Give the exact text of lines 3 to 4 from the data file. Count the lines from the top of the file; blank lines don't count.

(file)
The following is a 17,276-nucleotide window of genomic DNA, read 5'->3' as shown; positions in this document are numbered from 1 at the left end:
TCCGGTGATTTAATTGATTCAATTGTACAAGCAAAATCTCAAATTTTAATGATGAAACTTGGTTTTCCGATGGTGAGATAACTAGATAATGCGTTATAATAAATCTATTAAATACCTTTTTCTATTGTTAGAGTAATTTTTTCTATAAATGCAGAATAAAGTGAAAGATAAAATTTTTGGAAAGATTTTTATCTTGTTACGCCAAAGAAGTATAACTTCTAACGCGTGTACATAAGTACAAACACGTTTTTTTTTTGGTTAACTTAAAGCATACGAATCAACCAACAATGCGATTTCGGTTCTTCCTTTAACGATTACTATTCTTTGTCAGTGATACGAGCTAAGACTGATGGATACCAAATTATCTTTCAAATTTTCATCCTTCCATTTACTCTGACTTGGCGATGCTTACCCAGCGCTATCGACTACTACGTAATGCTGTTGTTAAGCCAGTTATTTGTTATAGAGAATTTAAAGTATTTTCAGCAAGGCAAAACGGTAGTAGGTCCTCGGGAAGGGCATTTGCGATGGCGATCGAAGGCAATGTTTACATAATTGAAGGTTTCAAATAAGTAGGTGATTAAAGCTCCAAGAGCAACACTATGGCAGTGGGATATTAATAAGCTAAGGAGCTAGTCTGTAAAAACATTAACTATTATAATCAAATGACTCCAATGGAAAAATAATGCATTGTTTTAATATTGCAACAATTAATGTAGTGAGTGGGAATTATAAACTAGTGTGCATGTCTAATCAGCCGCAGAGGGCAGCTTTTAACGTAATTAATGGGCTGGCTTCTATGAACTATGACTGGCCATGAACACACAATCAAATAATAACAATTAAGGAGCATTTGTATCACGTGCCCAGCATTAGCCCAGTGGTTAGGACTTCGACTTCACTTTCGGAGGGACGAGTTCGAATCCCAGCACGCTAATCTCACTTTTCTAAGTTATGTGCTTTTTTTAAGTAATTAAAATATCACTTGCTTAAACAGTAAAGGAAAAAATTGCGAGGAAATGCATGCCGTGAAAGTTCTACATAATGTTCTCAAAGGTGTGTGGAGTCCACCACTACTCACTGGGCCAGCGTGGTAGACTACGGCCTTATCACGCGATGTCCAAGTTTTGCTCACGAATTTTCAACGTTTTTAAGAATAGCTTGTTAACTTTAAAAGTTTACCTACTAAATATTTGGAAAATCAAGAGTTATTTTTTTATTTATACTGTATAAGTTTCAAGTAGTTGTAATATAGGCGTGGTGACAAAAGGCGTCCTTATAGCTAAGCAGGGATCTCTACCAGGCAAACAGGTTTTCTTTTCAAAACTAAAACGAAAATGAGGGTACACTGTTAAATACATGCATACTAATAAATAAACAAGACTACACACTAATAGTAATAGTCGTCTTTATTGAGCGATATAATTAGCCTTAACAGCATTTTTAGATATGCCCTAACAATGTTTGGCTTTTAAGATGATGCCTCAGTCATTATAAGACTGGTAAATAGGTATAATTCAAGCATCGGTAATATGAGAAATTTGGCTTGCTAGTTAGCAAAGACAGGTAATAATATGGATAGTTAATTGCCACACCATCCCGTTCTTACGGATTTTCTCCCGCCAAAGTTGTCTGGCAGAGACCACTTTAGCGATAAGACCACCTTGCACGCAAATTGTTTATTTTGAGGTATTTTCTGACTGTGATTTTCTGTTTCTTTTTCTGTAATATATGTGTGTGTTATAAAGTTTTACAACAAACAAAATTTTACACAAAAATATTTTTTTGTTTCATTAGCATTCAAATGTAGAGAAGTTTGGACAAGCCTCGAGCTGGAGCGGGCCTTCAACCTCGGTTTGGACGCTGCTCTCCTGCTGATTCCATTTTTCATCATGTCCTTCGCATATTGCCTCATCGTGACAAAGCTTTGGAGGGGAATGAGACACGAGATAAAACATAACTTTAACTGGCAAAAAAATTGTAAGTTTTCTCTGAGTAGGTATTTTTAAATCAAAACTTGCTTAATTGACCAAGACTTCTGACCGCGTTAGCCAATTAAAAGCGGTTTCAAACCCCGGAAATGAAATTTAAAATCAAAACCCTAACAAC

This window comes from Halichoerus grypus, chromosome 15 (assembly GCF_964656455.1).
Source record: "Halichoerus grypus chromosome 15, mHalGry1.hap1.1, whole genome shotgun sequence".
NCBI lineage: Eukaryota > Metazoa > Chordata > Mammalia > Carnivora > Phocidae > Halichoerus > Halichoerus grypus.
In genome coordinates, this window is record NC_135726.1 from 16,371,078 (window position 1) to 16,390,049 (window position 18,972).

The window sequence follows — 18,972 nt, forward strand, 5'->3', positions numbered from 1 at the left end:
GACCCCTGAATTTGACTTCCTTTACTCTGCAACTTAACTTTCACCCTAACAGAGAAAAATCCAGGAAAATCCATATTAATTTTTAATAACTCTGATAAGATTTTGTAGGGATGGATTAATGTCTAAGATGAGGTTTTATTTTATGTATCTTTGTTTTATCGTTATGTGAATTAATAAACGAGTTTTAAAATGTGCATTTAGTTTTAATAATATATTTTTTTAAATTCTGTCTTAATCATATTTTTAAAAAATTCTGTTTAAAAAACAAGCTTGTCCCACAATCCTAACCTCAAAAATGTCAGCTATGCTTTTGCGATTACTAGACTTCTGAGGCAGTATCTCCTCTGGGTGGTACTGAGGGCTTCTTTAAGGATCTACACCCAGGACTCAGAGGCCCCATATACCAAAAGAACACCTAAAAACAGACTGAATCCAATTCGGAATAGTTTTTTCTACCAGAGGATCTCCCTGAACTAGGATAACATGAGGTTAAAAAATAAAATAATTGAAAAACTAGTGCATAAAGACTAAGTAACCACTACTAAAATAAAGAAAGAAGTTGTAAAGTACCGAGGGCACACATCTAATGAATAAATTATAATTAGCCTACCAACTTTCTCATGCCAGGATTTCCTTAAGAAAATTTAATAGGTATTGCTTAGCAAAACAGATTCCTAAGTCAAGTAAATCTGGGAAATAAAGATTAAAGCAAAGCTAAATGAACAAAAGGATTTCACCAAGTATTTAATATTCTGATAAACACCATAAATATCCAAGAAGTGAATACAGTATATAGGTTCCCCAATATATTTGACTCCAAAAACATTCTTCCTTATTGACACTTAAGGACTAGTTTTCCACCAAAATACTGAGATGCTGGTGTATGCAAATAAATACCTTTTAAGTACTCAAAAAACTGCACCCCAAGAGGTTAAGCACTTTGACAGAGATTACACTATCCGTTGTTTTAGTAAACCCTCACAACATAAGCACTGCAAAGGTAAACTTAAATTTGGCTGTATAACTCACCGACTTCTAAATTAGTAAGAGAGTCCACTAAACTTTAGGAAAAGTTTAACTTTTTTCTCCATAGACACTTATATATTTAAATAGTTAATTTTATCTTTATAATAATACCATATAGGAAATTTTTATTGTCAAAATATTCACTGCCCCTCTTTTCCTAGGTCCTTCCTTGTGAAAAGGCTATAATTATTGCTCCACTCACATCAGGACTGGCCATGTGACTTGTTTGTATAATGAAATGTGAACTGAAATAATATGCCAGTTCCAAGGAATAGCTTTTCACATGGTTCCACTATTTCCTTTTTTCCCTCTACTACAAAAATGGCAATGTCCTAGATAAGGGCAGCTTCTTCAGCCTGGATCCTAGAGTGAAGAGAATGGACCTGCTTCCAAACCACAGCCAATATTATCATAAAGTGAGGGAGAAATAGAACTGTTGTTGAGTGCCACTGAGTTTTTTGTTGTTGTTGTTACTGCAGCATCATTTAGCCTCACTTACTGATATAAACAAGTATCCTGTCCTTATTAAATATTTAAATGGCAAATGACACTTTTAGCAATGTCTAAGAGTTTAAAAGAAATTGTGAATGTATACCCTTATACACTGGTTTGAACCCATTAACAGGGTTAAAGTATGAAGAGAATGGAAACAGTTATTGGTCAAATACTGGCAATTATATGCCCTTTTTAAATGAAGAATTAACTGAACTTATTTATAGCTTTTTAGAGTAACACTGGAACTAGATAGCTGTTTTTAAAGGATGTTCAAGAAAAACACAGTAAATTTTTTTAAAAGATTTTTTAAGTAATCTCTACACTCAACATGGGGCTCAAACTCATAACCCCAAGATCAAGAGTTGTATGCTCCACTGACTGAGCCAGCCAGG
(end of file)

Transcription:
This window comes from Halichoerus grypus, chromosome 15 (assembly GCF_964656455.1).
Source record: "Halichoerus grypus chromosome 15, mHalGry1.hap1.1, whole genome shotgun sequence".